Should parents get tough on lunch box demands?
Every parent wants the best for their child but it’s not easy to ensure they eat carrots over crisps. With pester power being as powerful as ever, it’s not surprising that parents give in to demands for lunch box foods banned by schools.
In a YouGov poll* for Bacofoil it emerged that around one in four parents with children aged 18 or under who have taken a lunch box to school (26%) have broken school guidelines. Amongst these people, crisps, chocolate and biscuits are the most popular illicit food types.
|The foods which parents have put in their children’s lunch boxes that were against their school’s guidelines|
Should schools have control over the types of food that parents can put in their child’s lunch box? According to the Bacofoil study, 61% of parents surveyed disagree and mum of two, Grace Hughes shares this view, “I think parents have enough information to guide them but the challenge is making healthy food look interesting and appealing. Children can be very fussy and there’s nothing worse than your child returning home with a lunch box that’s still full. You want them to eat healthier foods but not at the expense of them not eating at all.”
In response to the study, Bacofoil has developed a ‘Lunch Box Makeover’ campaign to help parents make lunch boxes as healthy and child friendly as possible. This includes tips from mums and nutritionists on everything from creative wraps to involving their children in selection process.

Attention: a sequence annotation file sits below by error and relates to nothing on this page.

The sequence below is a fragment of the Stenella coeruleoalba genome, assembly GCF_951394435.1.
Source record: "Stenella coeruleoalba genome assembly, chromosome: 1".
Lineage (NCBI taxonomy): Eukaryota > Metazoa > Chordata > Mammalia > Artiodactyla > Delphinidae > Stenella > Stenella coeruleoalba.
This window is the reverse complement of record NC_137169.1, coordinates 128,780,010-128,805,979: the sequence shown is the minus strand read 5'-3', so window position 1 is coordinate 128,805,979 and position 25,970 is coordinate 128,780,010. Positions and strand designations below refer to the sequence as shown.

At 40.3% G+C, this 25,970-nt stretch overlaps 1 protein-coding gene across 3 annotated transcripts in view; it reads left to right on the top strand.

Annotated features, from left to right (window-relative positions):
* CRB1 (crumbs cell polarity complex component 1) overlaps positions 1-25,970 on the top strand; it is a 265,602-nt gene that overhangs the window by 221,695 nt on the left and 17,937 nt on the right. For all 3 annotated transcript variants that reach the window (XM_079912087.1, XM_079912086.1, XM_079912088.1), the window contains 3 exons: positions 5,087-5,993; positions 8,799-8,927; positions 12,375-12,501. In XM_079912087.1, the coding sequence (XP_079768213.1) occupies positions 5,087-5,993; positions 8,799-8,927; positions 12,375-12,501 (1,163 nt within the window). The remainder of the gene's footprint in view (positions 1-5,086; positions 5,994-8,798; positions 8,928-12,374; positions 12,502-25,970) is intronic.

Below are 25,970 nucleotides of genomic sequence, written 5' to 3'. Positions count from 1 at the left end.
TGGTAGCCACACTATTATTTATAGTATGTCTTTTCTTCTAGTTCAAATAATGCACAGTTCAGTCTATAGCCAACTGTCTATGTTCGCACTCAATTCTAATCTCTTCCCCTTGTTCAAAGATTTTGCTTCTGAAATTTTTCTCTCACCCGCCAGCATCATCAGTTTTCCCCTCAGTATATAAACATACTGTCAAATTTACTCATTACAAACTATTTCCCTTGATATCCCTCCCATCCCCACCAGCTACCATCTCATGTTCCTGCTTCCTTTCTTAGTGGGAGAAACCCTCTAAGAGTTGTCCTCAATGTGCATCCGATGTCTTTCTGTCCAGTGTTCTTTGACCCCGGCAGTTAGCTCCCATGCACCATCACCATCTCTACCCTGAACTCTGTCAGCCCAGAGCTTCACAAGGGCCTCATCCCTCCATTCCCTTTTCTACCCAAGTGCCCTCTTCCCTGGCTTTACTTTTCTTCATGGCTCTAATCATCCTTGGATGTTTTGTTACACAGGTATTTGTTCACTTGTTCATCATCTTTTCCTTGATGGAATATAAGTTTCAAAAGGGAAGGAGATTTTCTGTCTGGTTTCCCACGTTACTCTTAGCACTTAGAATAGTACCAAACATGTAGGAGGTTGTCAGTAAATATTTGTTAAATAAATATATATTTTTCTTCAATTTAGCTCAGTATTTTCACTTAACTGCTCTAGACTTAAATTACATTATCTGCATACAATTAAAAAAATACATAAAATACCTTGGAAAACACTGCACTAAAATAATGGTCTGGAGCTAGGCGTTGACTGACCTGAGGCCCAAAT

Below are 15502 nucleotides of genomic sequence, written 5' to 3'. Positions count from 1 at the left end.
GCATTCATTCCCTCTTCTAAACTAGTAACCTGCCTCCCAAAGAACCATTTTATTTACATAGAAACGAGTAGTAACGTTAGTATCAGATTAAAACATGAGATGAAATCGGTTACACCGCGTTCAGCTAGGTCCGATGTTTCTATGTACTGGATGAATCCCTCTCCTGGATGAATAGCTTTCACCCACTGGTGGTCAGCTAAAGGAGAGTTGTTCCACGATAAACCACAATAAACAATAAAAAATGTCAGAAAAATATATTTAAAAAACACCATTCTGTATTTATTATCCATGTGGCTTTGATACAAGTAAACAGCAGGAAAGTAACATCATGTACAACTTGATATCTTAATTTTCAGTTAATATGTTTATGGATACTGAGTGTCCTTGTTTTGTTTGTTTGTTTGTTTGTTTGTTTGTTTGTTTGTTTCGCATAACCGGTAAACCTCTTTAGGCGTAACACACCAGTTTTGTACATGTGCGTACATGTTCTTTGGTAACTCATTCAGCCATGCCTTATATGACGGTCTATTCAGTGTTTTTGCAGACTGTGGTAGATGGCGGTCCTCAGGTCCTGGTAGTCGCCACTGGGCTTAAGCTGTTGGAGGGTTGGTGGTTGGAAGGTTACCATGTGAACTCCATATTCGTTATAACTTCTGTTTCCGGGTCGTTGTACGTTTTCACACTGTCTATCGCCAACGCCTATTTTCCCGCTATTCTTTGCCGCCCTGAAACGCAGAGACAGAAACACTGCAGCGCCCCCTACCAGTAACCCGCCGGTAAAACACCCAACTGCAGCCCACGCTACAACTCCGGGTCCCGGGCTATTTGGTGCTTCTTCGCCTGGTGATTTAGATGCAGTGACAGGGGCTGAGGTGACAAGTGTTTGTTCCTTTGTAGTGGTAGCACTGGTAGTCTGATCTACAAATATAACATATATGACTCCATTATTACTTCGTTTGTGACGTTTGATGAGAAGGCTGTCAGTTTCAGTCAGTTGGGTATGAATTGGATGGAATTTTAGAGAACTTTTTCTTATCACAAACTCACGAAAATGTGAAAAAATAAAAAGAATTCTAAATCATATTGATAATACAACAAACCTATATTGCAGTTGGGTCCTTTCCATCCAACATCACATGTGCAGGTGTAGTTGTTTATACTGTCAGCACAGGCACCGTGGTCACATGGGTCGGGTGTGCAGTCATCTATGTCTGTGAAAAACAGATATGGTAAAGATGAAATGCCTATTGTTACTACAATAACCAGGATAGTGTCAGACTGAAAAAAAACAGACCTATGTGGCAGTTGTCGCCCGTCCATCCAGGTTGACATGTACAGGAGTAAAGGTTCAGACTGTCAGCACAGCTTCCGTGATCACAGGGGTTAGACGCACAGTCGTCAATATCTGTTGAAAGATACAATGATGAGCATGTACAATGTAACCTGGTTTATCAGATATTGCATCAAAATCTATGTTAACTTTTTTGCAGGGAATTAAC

“We don’t think parents have to get tough on lunch box demands from their children but we do think they can involve them and make lunch boxes more fun so that healthier eating is a pleasure rather than a chore.” says Adrian Brown, MD of Bacofoil owner Wrap Film Systems.
Here are a few of Bacofoil’s lunch box tips:
- Children do often like food they can eat with their fingers. You could try vegetables such as carrots or peppers and give them some houmous to dip the veggies in. Airtight containers are great for storing these to take to school.
- Replace chocolate bars with some dried fruit. Some brands such as Yu! are made from 100% fruit but are made to look and taste like sweets. These appeal to children’s tastes and make them seem more appetising, but are very healthy too.
- Vegetable crisps are a great alternative, being relatively simple to make and you can always swap the vegetables you use. Just slice very thinly and roast in the oven, checking regularly. Using Non-Stick Foil will also mean there’s no need to use oil or butter. They look similar to potato crisps too making them a great hit with stubborn little ones.